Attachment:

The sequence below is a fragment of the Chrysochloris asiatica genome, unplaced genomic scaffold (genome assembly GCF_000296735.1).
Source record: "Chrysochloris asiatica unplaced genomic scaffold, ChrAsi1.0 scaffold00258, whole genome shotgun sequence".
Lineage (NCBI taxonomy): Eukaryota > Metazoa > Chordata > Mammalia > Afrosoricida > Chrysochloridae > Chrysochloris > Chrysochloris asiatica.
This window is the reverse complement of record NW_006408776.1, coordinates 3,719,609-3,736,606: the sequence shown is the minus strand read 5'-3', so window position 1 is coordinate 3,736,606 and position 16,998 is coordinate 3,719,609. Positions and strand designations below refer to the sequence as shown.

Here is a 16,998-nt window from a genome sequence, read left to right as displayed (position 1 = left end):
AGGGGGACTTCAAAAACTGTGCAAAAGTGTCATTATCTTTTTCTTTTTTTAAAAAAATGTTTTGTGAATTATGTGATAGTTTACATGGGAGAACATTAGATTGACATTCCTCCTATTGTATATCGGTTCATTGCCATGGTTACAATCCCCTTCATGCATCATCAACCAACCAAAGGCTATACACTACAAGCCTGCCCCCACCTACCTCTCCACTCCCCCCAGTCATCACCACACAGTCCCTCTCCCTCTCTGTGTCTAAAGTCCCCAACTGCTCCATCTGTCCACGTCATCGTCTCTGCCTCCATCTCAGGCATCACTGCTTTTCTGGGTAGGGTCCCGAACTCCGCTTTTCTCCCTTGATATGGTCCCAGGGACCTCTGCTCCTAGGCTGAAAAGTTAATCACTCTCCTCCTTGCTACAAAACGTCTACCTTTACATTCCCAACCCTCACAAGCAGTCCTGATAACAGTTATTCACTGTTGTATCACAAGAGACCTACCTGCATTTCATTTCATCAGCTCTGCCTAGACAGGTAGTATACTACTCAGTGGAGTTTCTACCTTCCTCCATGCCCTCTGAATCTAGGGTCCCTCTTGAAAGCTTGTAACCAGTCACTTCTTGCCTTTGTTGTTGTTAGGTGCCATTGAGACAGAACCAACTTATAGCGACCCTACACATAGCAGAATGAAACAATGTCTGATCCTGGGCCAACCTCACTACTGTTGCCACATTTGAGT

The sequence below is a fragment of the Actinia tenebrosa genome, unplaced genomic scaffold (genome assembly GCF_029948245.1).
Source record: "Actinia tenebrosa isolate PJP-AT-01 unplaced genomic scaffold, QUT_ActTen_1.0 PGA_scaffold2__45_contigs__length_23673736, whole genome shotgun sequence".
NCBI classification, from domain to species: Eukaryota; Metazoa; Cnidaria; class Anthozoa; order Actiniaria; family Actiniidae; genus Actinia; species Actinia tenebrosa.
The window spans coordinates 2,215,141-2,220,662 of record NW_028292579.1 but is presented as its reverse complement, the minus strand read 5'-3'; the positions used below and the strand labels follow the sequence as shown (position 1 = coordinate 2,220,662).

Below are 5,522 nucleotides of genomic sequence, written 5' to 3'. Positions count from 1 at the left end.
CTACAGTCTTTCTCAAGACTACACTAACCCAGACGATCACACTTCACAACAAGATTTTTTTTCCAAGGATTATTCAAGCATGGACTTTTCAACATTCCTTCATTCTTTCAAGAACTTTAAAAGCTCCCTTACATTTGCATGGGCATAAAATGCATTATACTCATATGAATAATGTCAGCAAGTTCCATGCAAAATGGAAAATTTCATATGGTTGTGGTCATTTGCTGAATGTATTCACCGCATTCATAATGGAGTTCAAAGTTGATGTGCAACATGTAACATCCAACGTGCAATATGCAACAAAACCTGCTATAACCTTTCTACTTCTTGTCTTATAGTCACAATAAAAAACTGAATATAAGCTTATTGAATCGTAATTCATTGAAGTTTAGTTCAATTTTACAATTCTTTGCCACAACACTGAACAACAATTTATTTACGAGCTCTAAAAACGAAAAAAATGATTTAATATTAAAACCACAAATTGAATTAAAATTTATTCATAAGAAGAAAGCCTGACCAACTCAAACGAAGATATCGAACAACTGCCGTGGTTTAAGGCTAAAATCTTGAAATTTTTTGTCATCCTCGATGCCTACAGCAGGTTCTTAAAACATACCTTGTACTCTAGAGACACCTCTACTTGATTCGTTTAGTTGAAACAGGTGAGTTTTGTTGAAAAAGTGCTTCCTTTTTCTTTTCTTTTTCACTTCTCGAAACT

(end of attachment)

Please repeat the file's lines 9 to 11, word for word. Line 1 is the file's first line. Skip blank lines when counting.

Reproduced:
NCBI classification, from domain to species: Eukaryota; Metazoa; Cnidaria; class Anthozoa; order Actiniaria; family Actiniidae; genus Actinia; species Actinia tenebrosa.
The window spans coordinates 2,215,141-2,220,662 of record NW_028292579.1 but is presented as its reverse complement, the minus strand read 5'-3'; the positions used below and the strand labels follow the sequence as shown (position 1 = coordinate 2,220,662).

Below are 5,522 nucleotides of genomic sequence, written 5' to 3'. Positions count from 1 at the left end.